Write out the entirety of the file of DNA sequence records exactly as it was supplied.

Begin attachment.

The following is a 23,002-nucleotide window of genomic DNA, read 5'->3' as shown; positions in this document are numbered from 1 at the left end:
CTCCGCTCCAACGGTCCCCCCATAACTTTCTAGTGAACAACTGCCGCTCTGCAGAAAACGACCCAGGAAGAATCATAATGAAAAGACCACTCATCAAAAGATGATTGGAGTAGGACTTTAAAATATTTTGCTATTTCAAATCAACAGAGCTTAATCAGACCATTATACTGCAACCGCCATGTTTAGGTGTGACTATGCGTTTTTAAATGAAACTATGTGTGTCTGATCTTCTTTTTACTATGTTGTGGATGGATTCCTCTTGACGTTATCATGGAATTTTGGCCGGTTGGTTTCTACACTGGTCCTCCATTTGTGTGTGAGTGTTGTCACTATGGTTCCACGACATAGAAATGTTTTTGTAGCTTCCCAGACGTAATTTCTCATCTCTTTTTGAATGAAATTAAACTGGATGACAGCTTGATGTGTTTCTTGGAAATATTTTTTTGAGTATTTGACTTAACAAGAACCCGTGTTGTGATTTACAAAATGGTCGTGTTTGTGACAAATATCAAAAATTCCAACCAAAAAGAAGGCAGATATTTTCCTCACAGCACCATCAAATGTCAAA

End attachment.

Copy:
The following is a 23,002-nucleotide window of genomic DNA, read 5'->3' as shown; positions in this document are numbered from 1 at the left end:
CTCCGCTCCAACGGTCCCCCCATAACTTTCTAGTGAACAACTGCCGCTCTGCAGAAAACGACCCAGGAAGAATCATAATGAAAAGACCACTCATCAAAAGATGATTGGAGTAGGACTTTAAAATATTTTGCTATTTCAAATCAACAGAGCTTAATCAGACCATTATACTGCAACCGCCATGTTTAGGTGTGACTATGCGTTTTTAAATGAAACTATGTGTGTCTGATCTTCTTTTTACTATGTTGTGGATGGATTCCTCTTGACGTTATCATGGAATTTTGGCCGGTTGGTTTCTACACTGGTCCTCCATTTGTGTGTGAGTGTTGTCACTATGGTTCCACGACATAGAAATGTTTTTGTAGCTTCCCAGACGTAATTTCTCATCTCTTTTTGAATGAAATTAAACTGGATGACAGCTTGATGTGTTTCTTGGAAATATTTTTTTGAGTATTTGACTTAACAAGAACCCGTGTTGTGATTTACAAAATGGTCGTGTTTGTGACAAATATCAAAAATTCCAACCAAAAAGAAGGCAGATATTTTCCTCACAGCACCATCAAATGTCAAA